THE FOLLOWING AFTERNOON, MIKE BELLO, one of the Boston Globe's city editors with a nose for tragedy, walked over to my desk in the newsroom. He'd received a call from a law enforcement source who had seen the blog posting on Universal Hub, and Bello wanted me to check it out. So I called police headquarters. What I got didn't seem to square with what we had heard. A police official read me the account from Wood's report, which said the Giards "walked into the path of the motor vehicle, at which point [the officer] locked up the brakes, and the vehicle stopped abruptly, brushing the baby carriage."
Nearly 24 hours after the collision, I drove to the scene, hoping to find a witness or anyone who knew more than what I'd learned from the blogs and the police. Then I got a call forwarded to my cellphone from our newsroom. Divya Kumar, a 31-year-old mom from Jamaica Plain, said she saw it all and wanted to set the record straight. "It's a misrepresentation to say the officer brushed the stroller," Kumar told me. She'd been standing on a corner of the intersection at the time. "The stroller caught air and landed facedown - it was horrible and frightening." She added: "They should have been in his line of sight. They were pedestrians going through a crosswalk. I don't understand how he didn't see them."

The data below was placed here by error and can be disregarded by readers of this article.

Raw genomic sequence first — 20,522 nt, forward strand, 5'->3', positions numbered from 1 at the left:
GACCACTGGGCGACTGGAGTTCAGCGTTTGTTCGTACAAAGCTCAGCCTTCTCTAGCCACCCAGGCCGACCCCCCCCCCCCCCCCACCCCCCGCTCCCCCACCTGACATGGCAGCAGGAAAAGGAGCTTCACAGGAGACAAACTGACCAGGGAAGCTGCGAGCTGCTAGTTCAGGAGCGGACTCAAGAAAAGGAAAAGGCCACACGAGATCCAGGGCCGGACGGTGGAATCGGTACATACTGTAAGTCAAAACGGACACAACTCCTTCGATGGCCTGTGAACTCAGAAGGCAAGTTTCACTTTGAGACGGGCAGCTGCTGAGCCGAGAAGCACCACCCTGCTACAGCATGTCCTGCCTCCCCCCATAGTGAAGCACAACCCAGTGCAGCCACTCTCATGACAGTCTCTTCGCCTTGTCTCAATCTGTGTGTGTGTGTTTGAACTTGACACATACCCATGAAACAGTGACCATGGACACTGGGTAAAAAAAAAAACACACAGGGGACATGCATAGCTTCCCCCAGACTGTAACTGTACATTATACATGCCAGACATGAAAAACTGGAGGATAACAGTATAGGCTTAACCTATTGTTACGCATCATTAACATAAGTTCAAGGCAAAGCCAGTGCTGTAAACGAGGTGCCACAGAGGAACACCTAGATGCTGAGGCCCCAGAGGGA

The story that I wrote for the next day's paper was brief - "Baby, 1, hit by police vehicle in Jamaica Plain" - and it appeared on a page inside the newspaper's Metro section. But the story, which quoted the police report as well as Kumar, only fueled the call for more information that had started swirling the day before on the blogs.
That night, the bloggers who had been so angry with the police for what they perceived to be a coverup of the incident turned their frustration on me. A writer on Universal Hub wrote, "They played down the accident." And another wrote mockingly: "No damage to car, police consider citing baby for being in road. . . . The effect of trying to minimize these events with misleading language is that people learn to distrust their own police departments. The Globe could have called the mother and asked her to describe the event and provided that information too."